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In this episode, Stacy and Sarah are getting up close and personal as they answer all your questions about menstruation! Why are conventional pads and tampons dangerous? What are the signs of Toxic Shock Syndrome? What safer period products and brands should I be using? And how the heck do I use a menstrual cup?!
The post TPV Podcast, Episode 322: A Healthier Visit With Aunt Flo appeared first on The Paleo Mom.
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A British Conservative politician, who has called repeatedly for Mark Zuckerberg to come to parliament to answer questions about how Facebook fences fake news — only to be repeatedly rebuffed — has made a public call for the UK’s competition regulator to look into social media giants’ adtech operations.
Damian Collins, the chair of the DCMS committee which has spent months this year asking questions about how disinformation spreads online — culminating in a report, this summer, recommending the government impose a levy on social media to defend democracy — made the suggestion in a tweet that references a news article reporting on a U.S. class action lawsuit against Facebook.
Advertisers in the US lawsuit allege Facebook knowingly inflated video viewing stats and thus mislead them into spending more money on its ad platform than they otherwise would have.
But Facebook disputes the allegations, saying the lawsuit is “without merit”. It has also filed a motion to dismiss the claims of ad fraud.
Although, two years ago, it did ‘fess up to a ‘miscalculation’ around average video viewing times, saying it had mistakenly discounted all the people who dropped out of watching a video in the first 3 seconds in calculating averages — thereby bumping viewing averages up.
At about the same time, it also said it had discovered some other ad-related bugs and errors in its system that had led to the wrong numbers being reported across four products, including Instant Articles, video and Page Insights.
The advertisers in the class action lawsuit — which was filed back in 2016 — had originally claimed Facebook engaged in unfair business practices. After receiving tens of thousands of documents in relation to the case they amended their complaint to accuse the company of fraud, CBS reports.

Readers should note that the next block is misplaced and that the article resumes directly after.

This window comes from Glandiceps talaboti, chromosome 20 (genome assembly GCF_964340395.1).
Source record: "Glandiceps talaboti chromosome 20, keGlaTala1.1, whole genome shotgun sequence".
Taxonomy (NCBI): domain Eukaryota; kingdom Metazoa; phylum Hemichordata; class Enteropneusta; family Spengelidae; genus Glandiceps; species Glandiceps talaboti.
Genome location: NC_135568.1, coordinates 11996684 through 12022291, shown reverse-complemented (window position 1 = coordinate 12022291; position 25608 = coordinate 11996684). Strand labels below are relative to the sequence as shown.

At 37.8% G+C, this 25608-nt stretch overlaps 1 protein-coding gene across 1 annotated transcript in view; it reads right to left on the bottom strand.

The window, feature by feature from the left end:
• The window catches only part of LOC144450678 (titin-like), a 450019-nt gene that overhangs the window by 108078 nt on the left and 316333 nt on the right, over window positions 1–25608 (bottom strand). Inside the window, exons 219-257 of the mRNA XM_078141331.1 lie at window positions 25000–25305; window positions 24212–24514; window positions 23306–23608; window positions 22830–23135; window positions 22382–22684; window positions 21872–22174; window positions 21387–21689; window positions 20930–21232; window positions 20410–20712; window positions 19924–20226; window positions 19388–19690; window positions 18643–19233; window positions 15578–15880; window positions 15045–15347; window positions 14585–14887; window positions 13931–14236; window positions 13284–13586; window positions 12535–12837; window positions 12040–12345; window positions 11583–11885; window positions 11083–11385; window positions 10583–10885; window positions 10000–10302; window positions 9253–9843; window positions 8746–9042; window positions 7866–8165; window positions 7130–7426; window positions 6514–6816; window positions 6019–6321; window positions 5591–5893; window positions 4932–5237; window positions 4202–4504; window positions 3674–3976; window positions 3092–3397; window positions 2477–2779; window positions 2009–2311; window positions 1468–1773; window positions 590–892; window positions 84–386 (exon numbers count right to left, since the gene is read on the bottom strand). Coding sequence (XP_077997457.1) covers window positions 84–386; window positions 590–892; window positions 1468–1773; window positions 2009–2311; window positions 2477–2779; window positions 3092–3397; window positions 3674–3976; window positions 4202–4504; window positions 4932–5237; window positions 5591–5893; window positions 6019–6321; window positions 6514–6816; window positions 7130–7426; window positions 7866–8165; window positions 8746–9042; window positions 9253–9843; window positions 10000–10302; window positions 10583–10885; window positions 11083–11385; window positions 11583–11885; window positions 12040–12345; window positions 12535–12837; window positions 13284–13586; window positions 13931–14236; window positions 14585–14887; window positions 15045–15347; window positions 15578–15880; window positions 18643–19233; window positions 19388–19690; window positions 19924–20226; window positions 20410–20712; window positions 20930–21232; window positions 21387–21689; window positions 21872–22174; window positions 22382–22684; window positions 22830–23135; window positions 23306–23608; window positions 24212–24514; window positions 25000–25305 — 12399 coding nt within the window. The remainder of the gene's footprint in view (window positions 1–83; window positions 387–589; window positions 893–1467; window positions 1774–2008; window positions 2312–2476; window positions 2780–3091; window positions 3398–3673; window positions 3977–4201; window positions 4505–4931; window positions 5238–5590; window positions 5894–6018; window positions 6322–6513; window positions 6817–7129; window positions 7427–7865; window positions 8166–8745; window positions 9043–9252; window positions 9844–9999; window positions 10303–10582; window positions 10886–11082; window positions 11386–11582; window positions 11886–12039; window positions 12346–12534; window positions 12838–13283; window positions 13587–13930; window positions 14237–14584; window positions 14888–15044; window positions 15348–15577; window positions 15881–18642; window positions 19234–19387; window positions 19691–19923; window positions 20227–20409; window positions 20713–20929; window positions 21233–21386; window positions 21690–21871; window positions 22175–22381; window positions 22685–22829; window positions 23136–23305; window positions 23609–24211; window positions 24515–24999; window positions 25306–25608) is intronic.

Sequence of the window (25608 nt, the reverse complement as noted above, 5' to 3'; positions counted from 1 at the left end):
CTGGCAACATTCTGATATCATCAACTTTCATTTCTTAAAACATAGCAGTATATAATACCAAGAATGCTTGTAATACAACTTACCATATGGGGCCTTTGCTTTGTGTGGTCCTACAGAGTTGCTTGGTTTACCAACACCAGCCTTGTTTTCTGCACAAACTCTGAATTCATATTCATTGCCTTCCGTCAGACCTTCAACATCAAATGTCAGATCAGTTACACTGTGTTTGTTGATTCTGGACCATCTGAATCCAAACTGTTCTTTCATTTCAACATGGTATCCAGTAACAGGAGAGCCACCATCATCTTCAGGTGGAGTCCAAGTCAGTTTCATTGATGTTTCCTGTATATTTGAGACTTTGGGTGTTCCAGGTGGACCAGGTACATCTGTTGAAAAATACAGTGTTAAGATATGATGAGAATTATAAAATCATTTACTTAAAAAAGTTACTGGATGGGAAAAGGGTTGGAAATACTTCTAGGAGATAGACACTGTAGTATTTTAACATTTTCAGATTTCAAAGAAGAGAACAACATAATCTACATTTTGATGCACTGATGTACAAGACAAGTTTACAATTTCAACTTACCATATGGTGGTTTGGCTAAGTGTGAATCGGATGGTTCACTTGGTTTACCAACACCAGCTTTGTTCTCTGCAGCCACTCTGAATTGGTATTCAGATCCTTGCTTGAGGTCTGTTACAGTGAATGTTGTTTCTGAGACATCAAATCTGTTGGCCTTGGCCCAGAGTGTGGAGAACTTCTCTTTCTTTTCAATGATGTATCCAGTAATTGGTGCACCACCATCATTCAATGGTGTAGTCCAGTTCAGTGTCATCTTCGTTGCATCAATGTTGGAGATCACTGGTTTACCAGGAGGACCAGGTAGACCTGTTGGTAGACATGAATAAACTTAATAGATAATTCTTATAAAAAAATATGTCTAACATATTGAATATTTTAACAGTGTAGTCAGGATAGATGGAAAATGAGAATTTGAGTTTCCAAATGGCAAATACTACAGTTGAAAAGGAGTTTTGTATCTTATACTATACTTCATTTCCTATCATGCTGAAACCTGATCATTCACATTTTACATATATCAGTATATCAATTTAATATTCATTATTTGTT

In its statement denying the suit’s claims, Facebook also said: “Suggestions that we in any way tried to hide this issue from our partners are false. We told our customers about the error when we discovered it — and updated our help center to explain the issue.”
The company declined to comment on Collins’ remarks about adtech industry practices today.
A spokeswoman for the UK’s Competition and Markets Authority (CMA) also declined to comment when asked whether it has any concerns related to practices in the adtech sector.
Given market sensitivity to regulatory action it’s normal for the CMA to not want to stoke any speculation around a particular company.
For the same reason it would not normally discuss any complaints it’s received until the point of actually launching any investigation.
However this is not the first time the CMA has been urged by concerned politicians to investigate the adtech sector.
This fall another UK committee, the Lords Select Committee on Communications, directly asked the body to investigate digital advertising.
And earlier this month the CMA’s CEO, Andrea Coscelli, told the committee it is indeed considering doing so, if only it can carve out the resources to do so — saying he was worried about “potential gaps” in the regulatory framework around competition and consumer issues.
“A month ago, this Committee asked us to look at digital advertising. That is something we are actively considering, subject to Brexit in the next few weeks, because it has a big resource implication for us,” said Coscelli on October 9. “It is certainly something where we are interested in getting involved. If we did, we would work closely with Ofcom and give serious thought to the regulatory framework in that context.”
The CMA has also generally been ramping up its activity on the digital market front, recently spinning up a new data unit and appointing a chief data and digital insights officer, Stefan Hunt, hired in from the Financial Conduct Authority — to help it “develop and deliver an effective data and digital insight strategy… to better understand the impact that data, machine learning and other algorithms have on markets and people”.